- Associated Press - Thursday, February 18, 2016

BOISE, Idaho (AP) - After foster care parents flooded the statehouse to complain about alleged deficiencies in foster care programs last week, lawmakers are making their first attempts at instituting major reforms.

The House Health and Welfare Committee introduced a measure Thursday that would allow judges to oversee adoptions and implement a timeframe for relatives to apply to care for a child. A second measure would require the Department of Health and Welfare to present an annual report on the foster care program to the Legislature.

Both measures were unanimously supported.

Rep. Christy Perry, R-Nampa, said the legislation isn’t an indictment of the Department of Health and Welfare, but it is one of the top issues the committee is looking at this year.

“We really want to mitigate (the Department of Health and Welfare’s) sole authority,” Perry said. “We think that you should have an extra set of eyes and another opinion when these decisions are being made.”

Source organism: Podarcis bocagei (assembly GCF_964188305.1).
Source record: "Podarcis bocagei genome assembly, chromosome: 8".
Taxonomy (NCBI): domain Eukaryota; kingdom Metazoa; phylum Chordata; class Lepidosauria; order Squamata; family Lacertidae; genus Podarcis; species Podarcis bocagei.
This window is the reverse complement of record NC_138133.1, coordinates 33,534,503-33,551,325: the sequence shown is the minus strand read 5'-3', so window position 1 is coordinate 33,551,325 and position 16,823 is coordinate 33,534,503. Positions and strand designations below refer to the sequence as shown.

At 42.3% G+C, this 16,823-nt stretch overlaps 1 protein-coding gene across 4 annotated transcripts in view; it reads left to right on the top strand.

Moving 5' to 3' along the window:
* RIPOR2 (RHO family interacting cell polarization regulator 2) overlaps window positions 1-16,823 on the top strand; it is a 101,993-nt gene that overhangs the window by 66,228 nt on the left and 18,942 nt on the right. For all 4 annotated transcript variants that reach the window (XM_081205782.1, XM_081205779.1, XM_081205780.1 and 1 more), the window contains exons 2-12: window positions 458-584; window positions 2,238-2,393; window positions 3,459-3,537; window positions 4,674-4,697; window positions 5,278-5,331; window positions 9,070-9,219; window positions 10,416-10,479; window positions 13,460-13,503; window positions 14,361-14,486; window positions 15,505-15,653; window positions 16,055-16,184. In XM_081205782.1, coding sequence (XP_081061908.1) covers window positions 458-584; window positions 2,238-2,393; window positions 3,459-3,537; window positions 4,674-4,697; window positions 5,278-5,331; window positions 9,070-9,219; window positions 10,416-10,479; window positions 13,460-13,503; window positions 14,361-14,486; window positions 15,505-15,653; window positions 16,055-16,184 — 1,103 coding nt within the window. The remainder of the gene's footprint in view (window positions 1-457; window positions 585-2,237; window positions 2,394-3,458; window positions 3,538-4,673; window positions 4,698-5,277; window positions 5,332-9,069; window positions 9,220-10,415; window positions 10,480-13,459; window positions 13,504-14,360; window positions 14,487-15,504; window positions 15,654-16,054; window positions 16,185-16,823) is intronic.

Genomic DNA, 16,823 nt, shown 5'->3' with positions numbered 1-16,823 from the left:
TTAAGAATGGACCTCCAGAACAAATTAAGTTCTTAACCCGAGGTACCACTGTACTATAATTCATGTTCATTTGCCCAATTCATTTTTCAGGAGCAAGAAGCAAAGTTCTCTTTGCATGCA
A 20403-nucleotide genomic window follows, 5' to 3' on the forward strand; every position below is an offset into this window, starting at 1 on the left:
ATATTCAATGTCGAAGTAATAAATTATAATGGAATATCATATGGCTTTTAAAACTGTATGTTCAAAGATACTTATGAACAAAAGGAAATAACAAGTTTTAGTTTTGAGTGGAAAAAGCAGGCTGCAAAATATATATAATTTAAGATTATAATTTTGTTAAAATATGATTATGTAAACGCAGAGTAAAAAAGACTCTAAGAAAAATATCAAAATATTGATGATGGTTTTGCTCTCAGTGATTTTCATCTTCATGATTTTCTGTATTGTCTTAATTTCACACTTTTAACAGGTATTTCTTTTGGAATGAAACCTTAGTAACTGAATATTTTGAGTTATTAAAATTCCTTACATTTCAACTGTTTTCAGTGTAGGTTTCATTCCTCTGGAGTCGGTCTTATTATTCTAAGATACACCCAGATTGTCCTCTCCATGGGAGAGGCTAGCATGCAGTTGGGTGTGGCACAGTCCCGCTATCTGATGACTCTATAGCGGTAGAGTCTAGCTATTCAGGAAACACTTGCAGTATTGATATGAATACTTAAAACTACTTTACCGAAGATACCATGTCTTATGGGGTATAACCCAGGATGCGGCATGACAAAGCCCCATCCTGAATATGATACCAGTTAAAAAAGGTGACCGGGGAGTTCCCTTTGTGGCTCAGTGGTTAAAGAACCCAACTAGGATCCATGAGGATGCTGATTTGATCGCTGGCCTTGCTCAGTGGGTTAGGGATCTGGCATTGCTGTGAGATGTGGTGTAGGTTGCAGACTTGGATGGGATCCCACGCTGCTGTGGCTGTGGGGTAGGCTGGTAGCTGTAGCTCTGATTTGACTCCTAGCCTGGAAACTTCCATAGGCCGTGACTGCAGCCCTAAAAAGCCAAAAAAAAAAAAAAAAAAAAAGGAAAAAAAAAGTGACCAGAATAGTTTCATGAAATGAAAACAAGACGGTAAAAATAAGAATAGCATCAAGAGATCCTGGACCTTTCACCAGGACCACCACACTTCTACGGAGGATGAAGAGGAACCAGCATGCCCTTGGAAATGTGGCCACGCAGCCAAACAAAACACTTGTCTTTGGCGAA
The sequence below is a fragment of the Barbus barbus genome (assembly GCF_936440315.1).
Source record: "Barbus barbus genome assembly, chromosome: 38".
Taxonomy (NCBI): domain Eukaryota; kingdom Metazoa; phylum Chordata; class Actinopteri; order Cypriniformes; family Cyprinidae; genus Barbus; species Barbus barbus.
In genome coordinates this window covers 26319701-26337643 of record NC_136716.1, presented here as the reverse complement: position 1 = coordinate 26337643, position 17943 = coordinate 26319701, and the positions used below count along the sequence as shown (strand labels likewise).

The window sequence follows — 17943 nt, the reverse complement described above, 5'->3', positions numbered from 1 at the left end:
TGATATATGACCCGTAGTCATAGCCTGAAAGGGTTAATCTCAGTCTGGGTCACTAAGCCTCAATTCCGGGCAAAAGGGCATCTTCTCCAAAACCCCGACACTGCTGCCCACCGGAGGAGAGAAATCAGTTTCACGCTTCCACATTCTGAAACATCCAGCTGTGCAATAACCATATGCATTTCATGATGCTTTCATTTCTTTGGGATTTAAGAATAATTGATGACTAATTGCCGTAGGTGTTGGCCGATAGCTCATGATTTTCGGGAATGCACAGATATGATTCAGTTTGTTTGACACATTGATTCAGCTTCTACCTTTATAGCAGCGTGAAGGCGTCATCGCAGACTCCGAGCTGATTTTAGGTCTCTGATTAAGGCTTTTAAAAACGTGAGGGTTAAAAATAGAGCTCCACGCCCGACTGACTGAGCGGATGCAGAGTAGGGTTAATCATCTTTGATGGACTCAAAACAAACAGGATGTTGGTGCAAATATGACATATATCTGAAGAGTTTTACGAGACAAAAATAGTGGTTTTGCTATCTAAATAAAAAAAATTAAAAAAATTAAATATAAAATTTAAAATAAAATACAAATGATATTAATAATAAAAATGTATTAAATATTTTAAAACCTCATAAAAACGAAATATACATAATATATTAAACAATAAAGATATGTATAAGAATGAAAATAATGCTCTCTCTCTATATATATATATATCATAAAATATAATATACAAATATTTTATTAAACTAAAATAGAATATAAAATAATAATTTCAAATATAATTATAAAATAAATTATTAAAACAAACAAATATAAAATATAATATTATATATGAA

Perry, who used to be a foster parent, said it’s not the first time she has brought legislation aimed at changing the program. However, she said this year the Legislature may consider the reforms in light of the emotional testimony critiquing Idaho’s foster care program heard by the panel on Feb. 12.

During that hearing, several foster care parents testified against the department’s handling of specific cases, accusing the program of ignoring the children’s best interest, while disregarding the foster family’s attempts at adoption.

The bill would also allow such foster parents the right to be heard in the child’s case. But Perry said the bill wouldn’t necessarily give those parents more control over the placement of a foster child.

Department of Health and Welfare Communication Director Tom Shanahan said the department hadn’t seen the new legislation as of Thursday morning, but foster care reform is one of the department’s top priorities this legislative session. Shanahan said the department has struggled with adoption and placement timeframes, and he hopes this discussion about potential reform will help the department make changes.

However, Shanahan said he believes law enforcement, the court system and schools should be included in the discussion of reform.

“We really think if we want to change the law, let’s look at the law with all of the parts,” he said. “We are a piece of it. We are not the whole thing.”

The measure must now clear a legislative hearing before it faces the House for a full vote.


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